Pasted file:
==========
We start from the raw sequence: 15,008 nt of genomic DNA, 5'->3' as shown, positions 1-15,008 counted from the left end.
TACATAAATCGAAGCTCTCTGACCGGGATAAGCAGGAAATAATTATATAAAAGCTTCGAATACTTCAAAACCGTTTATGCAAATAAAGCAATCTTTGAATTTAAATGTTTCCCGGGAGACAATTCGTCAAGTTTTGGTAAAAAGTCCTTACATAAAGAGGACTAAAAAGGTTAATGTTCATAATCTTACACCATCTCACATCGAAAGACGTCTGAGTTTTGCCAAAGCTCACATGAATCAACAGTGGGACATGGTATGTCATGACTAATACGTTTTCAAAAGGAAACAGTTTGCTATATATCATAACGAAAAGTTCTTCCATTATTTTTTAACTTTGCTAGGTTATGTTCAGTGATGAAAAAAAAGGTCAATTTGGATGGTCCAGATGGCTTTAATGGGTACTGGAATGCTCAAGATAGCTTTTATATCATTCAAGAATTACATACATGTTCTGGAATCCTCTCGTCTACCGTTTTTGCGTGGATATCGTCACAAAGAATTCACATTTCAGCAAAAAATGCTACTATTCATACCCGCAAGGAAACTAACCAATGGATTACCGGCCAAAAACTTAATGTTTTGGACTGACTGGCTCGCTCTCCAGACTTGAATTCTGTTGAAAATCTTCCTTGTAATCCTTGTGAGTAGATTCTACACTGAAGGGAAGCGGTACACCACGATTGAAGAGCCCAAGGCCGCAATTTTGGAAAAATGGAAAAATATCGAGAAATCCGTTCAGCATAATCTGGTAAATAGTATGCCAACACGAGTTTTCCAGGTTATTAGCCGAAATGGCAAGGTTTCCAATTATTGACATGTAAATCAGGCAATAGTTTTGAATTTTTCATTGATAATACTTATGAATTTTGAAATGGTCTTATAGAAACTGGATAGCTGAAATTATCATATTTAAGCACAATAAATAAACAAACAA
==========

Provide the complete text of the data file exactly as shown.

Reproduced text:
We start from the raw sequence: 15,008 nt of genomic DNA, 5'->3' as shown, positions 1-15,008 counted from the left end.
TACATAAATCGAAGCTCTCTGACCGGGATAAGCAGGAAATAATTATATAAAAGCTTCGAATACTTCAAAACCGTTTATGCAAATAAAGCAATCTTTGAATTTAAATGTTTCCCGGGAGACAATTCGTCAAGTTTTGGTAAAAAGTCCTTACATAAAGAGGACTAAAAAGGTTAATGTTCATAATCTTACACCATCTCACATCGAAAGACGTCTGAGTTTTGCCAAAGCTCACATGAATCAACAGTGGGACATGGTATGTCATGACTAATACGTTTTCAAAAGGAAACAGTTTGCTATATATCATAACGAAAAGTTCTTCCATTATTTTTTAACTTTGCTAGGTTATGTTCAGTGATGAAAAAAAAGGTCAATTTGGATGGTCCAGATGGCTTTAATGGGTACTGGAATGCTCAAGATAGCTTTTATATCATTCAAGAATTACATACATGTTCTGGAATCCTCTCGTCTACCGTTTTTGCGTGGATATCGTCACAAAGAATTCACATTTCAGCAAAAAATGCTACTATTCATACCCGCAAGGAAACTAACCAATGGATTACCGGCCAAAAACTTAATGTTTTGGACTGACTGGCTCGCTCTCCAGACTTGAATTCTGTTGAAAATCTTCCTTGTAATCCTTGTGAGTAGATTCTACACTGAAGGGAAGCGGTACACCACGATTGAAGAGCCCAAGGCCGCAATTTTGGAAAAATGGAAAAATATCGAGAAATCCGTTCAGCATAATCTGGTAAATAGTATGCCAACACGAGTTTTCCAGGTTATTAGCCGAAATGGCAAGGTTTCCAATTATTGACATGTAAATCAGGCAATAGTTTTGAATTTTTCATTGATAATACTTATGAATTTTGAAATGGTCTTATAGAAACTGGATAGCTGAAATTATCATATTTAAGCACAATAAATAAACAAACAA